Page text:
**Valérie Ventura, Chris Paciorek, James Risbey**

The analysis of climatological data often involves statistical
significance testing at many locations. While the field significance
approach determines if a field as a whole is significant, a multiple
testing procedure determines which particular tests are significant.
Many such procedures are available, most of which control, for every
test, the probability of detecting significance that does not really
exist. The aim of this paper is to introduce the novel 'false
discovery rate' approach, which
controls the false rejections in a more meaningful way.
Specifically, it controls a priori the expected proportion of
falsely-rejected tests out of all rejected tests; additionally the
test results are more easily interpretable. The paper also investigates the
best way to apply a false discovery rate (FDR) approach to spatially
correlated data, which are common in climatology. The most
straightforward method for controlling the FDR makes an assumption of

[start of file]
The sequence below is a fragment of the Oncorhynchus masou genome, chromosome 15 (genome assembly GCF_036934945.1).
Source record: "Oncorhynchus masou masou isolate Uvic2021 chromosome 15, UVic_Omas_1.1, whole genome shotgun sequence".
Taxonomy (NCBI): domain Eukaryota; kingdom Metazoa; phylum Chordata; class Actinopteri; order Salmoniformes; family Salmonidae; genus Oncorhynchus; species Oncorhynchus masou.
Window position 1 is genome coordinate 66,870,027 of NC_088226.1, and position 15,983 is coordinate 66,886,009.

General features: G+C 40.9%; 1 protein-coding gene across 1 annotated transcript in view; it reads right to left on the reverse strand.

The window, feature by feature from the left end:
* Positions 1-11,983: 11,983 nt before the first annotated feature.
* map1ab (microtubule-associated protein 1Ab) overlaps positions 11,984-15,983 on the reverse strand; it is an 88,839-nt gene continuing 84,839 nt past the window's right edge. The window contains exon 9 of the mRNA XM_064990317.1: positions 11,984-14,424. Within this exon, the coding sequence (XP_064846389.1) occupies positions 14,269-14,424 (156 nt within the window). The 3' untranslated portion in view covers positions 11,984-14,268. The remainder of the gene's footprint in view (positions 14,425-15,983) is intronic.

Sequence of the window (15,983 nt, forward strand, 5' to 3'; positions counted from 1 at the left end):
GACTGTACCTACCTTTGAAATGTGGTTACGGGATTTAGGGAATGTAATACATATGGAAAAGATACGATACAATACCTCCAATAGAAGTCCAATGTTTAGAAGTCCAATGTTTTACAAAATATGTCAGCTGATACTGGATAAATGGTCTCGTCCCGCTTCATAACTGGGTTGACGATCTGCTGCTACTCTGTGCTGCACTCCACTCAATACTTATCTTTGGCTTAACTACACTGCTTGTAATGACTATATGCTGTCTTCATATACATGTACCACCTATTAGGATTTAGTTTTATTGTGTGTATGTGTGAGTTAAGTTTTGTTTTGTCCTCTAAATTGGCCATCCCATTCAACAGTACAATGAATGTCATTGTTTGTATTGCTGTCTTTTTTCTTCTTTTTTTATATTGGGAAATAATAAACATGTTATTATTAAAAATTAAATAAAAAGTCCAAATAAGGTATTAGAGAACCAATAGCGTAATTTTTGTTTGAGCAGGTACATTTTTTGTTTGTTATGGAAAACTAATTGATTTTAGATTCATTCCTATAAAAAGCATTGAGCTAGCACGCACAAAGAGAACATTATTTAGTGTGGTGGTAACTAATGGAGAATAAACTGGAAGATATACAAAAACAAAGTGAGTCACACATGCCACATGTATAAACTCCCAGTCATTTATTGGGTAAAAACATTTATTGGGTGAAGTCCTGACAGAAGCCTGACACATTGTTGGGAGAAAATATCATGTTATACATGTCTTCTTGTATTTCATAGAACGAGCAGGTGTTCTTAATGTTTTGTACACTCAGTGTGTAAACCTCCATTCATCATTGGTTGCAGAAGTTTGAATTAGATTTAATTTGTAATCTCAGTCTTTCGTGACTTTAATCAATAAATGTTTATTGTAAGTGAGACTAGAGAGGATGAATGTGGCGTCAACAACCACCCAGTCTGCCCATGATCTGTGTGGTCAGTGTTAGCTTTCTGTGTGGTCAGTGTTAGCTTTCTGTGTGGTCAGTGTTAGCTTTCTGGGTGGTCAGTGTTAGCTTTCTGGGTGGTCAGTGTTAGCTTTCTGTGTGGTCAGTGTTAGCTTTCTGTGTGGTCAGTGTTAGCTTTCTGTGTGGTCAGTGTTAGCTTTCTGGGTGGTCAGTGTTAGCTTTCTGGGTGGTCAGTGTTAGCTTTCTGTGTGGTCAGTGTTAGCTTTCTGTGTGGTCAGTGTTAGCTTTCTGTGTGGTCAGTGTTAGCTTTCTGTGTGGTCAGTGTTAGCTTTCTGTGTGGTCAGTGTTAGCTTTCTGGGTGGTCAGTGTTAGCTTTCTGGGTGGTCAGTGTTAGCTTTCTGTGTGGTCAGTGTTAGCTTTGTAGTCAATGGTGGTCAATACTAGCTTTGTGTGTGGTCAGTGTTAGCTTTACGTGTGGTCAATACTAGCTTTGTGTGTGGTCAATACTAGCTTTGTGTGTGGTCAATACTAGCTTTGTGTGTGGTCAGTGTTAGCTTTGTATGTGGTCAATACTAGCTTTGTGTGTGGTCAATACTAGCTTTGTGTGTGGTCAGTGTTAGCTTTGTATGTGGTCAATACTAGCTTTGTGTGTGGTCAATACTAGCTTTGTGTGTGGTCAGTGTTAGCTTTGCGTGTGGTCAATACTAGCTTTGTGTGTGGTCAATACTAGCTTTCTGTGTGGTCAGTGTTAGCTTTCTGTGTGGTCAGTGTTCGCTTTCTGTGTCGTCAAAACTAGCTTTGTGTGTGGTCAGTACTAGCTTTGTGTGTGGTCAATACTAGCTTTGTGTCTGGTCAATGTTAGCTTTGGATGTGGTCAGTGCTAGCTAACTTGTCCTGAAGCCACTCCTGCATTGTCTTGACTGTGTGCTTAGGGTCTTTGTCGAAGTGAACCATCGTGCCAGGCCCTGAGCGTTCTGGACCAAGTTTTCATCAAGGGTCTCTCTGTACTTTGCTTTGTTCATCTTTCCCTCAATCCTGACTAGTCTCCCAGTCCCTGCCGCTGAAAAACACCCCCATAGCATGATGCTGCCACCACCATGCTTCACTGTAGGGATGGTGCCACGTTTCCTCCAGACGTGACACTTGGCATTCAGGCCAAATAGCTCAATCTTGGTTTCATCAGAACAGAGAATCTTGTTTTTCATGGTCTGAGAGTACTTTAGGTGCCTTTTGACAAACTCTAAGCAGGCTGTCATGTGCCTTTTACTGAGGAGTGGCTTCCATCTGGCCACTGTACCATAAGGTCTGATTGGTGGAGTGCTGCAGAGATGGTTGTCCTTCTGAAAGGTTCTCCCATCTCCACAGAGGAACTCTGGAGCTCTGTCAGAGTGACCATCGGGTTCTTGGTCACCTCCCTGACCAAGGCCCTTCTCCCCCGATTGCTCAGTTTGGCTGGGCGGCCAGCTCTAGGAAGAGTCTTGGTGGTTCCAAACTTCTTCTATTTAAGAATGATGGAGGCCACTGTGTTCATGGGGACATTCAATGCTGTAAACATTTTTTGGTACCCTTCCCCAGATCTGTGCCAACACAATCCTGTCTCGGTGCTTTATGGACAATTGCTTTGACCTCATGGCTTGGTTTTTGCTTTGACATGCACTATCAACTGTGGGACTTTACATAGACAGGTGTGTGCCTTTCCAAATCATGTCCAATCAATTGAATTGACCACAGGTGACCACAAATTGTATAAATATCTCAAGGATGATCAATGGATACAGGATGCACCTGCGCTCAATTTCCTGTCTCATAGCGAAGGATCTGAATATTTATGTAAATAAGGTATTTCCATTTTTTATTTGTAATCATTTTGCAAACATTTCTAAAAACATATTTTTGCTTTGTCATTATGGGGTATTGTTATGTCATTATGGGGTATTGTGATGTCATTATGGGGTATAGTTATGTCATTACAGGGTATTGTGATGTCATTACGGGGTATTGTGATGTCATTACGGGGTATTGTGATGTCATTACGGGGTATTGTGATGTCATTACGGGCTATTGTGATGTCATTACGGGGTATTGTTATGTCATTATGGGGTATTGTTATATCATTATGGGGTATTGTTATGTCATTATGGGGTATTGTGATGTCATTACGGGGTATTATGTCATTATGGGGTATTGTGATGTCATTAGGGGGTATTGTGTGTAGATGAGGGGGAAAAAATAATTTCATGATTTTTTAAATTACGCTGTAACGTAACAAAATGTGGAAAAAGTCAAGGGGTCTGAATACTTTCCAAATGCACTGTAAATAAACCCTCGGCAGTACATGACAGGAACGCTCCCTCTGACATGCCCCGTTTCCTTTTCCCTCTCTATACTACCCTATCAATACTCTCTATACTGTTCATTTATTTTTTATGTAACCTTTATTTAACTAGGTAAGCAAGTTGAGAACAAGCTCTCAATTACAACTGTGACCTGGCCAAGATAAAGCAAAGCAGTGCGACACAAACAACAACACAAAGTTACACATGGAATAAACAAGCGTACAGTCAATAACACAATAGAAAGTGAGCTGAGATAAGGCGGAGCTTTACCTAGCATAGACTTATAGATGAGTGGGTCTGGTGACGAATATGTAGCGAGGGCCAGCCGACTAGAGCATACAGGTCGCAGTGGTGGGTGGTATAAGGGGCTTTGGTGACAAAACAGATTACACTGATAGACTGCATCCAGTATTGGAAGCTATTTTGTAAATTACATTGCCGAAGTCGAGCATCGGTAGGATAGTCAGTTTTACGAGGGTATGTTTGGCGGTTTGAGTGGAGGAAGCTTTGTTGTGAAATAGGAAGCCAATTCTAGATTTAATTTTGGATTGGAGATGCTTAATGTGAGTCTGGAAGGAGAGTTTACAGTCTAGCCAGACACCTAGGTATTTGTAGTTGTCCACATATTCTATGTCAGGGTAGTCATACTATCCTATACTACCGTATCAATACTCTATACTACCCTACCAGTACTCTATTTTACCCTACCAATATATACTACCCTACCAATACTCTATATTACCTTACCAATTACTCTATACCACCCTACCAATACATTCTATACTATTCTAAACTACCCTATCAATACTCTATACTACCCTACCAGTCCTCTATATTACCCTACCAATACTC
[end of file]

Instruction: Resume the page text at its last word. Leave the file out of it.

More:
independence between tests, while other FDR-controlling methods make
less stringent assumptions. In a simulation study involving data
with correlation structure similar to that of a real climatological
data set, the simple FDR method does control the
proportion of falsely-rejected hypotheses despite the violation of
assumptions, while a more complicated method involves more
computation with little gain in detecting alternative hypotheses. A
very general method that makes no assumptions controls the proportion
of falsely-rejected hypotheses but at the cost of detecting few
alternative hypotheses. Despite its unrealistic assumption, based on
the simulation results, the authors suggest the use of the straightforward
FDR-controlling method and provide a simple modification that
increases the power to detect alternative hypotheses.

This tech report has been published. The full citation is:

Ventura, V., C.J. Paciorek, and J.S. Risbey. 2004. Controlling the proportion of falsely-rejected hypotheses when conducting multiple tests with climatological data. Journal of Climate 17:4343-4356.

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